If you were a young girl growing up reading English books and obsessed with literature the way I was (and I was a weird kid who loved reading way too much for her own good), Anne Shirley, written by Lucy Maud Montgomery, was a character you knew and could oddly relate to. She was nothing like me. I was a teenaged Pakistani girl in Karachi in late 1990s. Anne was a pre-teen orphan in the late 1800s in Canada. How could we possibly be alike?
But there was something about her that was thoroughly relatable to someone like me, to many girls like me who grew up on Anne’s stories. Her friendship with the world around her (even the trees and the lakes) and her ‘flights’ of imagination were something we could all relate to. In moments when we felt the world did not understand us, Anne Shirley understood as perfectly. She was the ‘kindred spirit’ we wished we had known around us.
I have no idea how many times I’ve read Anne’s stories. Anne of Green Gables. Anne of Windy Poplars. Chronicles of Avonlea. I’ve watched the series on television, recently binge-watched all of Anne with An E, a Netflix series, that was based on Anne as well. The series was cut short abruptly and I tweet at Netflix almost every day to renew it. This is the level of obsession fans have.
Last night, when I was reading Anne’s House of Dreams, a clearly darker novel than Mongtomery’s earlier works, I somehow wandered into the wonderful world of the internet where there were many many articles written about Montgomery’s life. In one article, biographers debated about whether she died of depression, addiction or suicide.
Anne Shirley’s writer. Depressed? How could it be? But it was.
The truly gifted are often truly disturbed. Scientists have discussed the link between mental health and creativity. Anne Shirley was the response of Montgomery’s gifted genius but also perhaps an escape to the terrible, unromantic life that was only punctuated with some great memories (Montgomery did indeed grow up in Prince Edward Island, Canada). Montgomery’s mother died when she was very young and she was sent to live with her maternal grandparents. Perhaps this is where her inspiration for Anne Shirley began. A young girl who didn’t really knew what it was like to grow up with a family or the unconditional love of parents.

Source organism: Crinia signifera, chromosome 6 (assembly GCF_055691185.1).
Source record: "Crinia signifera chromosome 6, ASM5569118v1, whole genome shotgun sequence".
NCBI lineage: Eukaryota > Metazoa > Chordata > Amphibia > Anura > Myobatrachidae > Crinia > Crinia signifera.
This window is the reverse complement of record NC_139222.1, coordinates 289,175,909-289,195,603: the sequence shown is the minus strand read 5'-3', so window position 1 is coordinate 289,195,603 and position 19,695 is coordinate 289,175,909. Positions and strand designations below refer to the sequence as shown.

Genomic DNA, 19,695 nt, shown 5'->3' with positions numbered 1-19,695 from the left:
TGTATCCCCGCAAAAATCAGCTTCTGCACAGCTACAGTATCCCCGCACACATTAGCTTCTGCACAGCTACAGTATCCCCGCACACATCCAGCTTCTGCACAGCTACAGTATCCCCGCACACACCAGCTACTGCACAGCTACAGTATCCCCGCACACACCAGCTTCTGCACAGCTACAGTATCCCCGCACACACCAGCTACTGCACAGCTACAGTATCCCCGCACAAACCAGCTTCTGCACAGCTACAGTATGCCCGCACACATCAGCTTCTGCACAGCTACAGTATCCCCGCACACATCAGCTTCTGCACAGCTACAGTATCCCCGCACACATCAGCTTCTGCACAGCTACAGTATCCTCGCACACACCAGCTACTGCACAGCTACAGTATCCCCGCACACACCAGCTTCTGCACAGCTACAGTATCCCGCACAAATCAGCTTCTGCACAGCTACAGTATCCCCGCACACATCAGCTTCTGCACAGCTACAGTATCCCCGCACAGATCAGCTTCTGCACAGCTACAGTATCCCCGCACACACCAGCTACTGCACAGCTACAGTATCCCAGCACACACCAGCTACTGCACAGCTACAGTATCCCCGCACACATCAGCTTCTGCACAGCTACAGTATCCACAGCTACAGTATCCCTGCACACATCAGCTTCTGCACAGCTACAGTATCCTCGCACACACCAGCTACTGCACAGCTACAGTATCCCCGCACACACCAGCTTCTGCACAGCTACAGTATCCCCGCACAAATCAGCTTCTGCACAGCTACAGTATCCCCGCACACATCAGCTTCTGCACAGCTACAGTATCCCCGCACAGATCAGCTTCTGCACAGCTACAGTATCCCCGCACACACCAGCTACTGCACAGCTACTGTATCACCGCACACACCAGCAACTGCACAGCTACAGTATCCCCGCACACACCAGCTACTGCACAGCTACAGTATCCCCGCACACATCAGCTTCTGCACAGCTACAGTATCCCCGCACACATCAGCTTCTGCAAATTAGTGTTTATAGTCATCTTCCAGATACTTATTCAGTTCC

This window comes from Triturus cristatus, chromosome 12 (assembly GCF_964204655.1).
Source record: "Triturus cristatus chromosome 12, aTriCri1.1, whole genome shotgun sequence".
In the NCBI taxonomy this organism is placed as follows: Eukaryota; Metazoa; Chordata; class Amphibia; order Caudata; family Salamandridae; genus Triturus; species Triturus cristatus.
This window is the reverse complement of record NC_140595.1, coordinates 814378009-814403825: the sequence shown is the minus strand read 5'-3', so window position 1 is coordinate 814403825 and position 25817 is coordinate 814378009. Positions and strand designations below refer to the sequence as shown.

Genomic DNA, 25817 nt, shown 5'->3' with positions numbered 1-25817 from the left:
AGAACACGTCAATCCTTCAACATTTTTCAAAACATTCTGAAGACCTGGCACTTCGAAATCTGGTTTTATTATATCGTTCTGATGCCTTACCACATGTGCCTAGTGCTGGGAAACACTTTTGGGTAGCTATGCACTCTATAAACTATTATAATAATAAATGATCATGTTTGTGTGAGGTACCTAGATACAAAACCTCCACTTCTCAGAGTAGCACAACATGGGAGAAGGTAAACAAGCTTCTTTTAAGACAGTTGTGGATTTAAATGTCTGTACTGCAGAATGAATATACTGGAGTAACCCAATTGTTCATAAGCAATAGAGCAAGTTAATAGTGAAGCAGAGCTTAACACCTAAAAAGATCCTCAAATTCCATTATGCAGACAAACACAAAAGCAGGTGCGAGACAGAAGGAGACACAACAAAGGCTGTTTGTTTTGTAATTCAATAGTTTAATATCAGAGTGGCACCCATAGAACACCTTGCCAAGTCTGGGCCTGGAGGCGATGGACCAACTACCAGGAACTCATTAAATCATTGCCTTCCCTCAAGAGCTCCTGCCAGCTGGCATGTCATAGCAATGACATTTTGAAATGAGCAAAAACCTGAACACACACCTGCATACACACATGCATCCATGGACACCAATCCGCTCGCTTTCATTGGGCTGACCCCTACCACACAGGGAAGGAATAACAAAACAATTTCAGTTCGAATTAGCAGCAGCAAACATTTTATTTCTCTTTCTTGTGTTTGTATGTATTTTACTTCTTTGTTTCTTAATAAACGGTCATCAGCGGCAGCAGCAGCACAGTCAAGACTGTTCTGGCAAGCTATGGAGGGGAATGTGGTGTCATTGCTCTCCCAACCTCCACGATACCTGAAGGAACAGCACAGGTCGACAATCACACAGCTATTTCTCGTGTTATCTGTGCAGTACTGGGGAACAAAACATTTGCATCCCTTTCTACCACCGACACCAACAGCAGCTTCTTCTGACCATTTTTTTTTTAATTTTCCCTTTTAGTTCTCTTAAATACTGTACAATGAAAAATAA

Montgomery didn’t really marry the ‘right man’. She observed marriage as more of a Christian duty. She faced the death of her son (an experience she got Anne Shirley to share in Anne’s House of Dreams), the death of her best friend Frede and her husband had a mood disorder. Montgomery was also entwined in a bitter legal battle with her publishers who had printed Anne of Green Gables the first time.
The more I read about Lucy Maud Montgomery and the more I watched Anne of Green Gables (the one with Megan Follows) and the more I watched Anne with an E, the more I realized that when we’re young we are, by default, looking at the romantic, positive part about life and the world. As we grow older, we begin to read between the lines of sonnets and romantic dialog.
It’s even more surprising how unfulfilled her romantic life was and how beautifully she wrote great romances. Whether it was Anne herself or Lavender Lewis or even Cordelia Bryant, the right matches ‘just happened’ and made the best of days. One even wonders if almost everything about Anne Shirley was wishful thinking on Lucy Maud Montgomery’s part. Emily Starr, on the other hand, is darker and moodier than Anne Shirley. She has all of the romance but many rough edges, which Anne didn’t have. Anne was optimistic and kind. Emily could be wild and angry.
But that just shows how gifted Lucy Maud Montgomery really was. And how under-celebrated women writers are, especially those writers who have created memorable fictional characters for young women.
At the end of the day, what really hit me in the gut was how sad Lucy Maud Montgomery’s life really was. How darkness was all around her but she kept finding her light in writing and it kept on giving light to so many others along the way. And almost a hundred years later, the books continue to have a place in the hearts and minds of readers all over the world. My only hope now is that the entire anthology is picked up by someone who promises to do justice to it. Who doesn’t leave it midway and who doesn’t forsake a character forsaken and re-adapted to suit their own taste. Anne Shirley had her own innocence and kindness. Both these qualities must remain.